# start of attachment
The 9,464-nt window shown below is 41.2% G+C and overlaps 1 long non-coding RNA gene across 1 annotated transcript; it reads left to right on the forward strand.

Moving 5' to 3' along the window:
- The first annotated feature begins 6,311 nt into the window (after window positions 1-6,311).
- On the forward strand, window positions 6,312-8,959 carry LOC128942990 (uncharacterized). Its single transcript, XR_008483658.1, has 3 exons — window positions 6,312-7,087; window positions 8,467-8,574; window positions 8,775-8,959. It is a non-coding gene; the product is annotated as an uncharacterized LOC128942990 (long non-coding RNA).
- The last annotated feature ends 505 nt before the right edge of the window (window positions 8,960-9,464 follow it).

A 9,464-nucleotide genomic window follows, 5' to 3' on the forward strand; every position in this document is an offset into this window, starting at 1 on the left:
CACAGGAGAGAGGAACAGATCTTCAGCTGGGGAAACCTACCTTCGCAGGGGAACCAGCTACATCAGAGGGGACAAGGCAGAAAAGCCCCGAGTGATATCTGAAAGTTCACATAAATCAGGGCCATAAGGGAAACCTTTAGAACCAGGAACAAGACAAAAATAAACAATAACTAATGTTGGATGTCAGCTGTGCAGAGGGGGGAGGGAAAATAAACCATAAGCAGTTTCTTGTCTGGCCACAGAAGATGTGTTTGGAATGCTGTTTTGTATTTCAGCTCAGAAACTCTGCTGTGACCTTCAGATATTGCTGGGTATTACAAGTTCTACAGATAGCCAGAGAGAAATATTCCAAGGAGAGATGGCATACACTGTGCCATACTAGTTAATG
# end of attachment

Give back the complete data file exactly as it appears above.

The 9,464-nt window shown below is 41.2% G+C and overlaps 1 long non-coding RNA gene across 1 annotated transcript; it reads left to right on the forward strand.

Moving 5' to 3' along the window:
- The first annotated feature begins 6,311 nt into the window (after window positions 1-6,311).
- On the forward strand, window positions 6,312-8,959 carry LOC128942990 (uncharacterized). Its single transcript, XR_008483658.1, has 3 exons — window positions 6,312-7,087; window positions 8,467-8,574; window positions 8,775-8,959. It is a non-coding gene; the product is annotated as an uncharacterized LOC128942990 (long non-coding RNA).
- The last annotated feature ends 505 nt before the right edge of the window (window positions 8,960-9,464 follow it).

A 9,464-nucleotide genomic window follows, 5' to 3' on the forward strand; every position in this document is an offset into this window, starting at 1 on the left:
CACAGGAGAGAGGAACAGATCTTCAGCTGGGGAAACCTACCTTCGCAGGGGAACCAGCTACATCAGAGGGGACAAGGCAGAAAAGCCCCGAGTGATATCTGAAAGTTCACATAAATCAGGGCCATAAGGGAAACCTTTAGAACCAGGAACAAGACAAAAATAAACAATAACTAATGTTGGATGTCAGCTGTGCAGAGGGGGGAGGGAAAATAAACCATAAGCAGTTTCTTGTCTGGCCACAGAAGATGTGTTTGGAATGCTGTTTTGTATTTCAGCTCAGAAACTCTGCTGTGACCTTCAGATATTGCTGGGTATTACAAGTTCTACAGATAGCCAGAGAGAAATATTCCAAGGAGAGATGGCATACACTGTGCCATACTAGTTAATG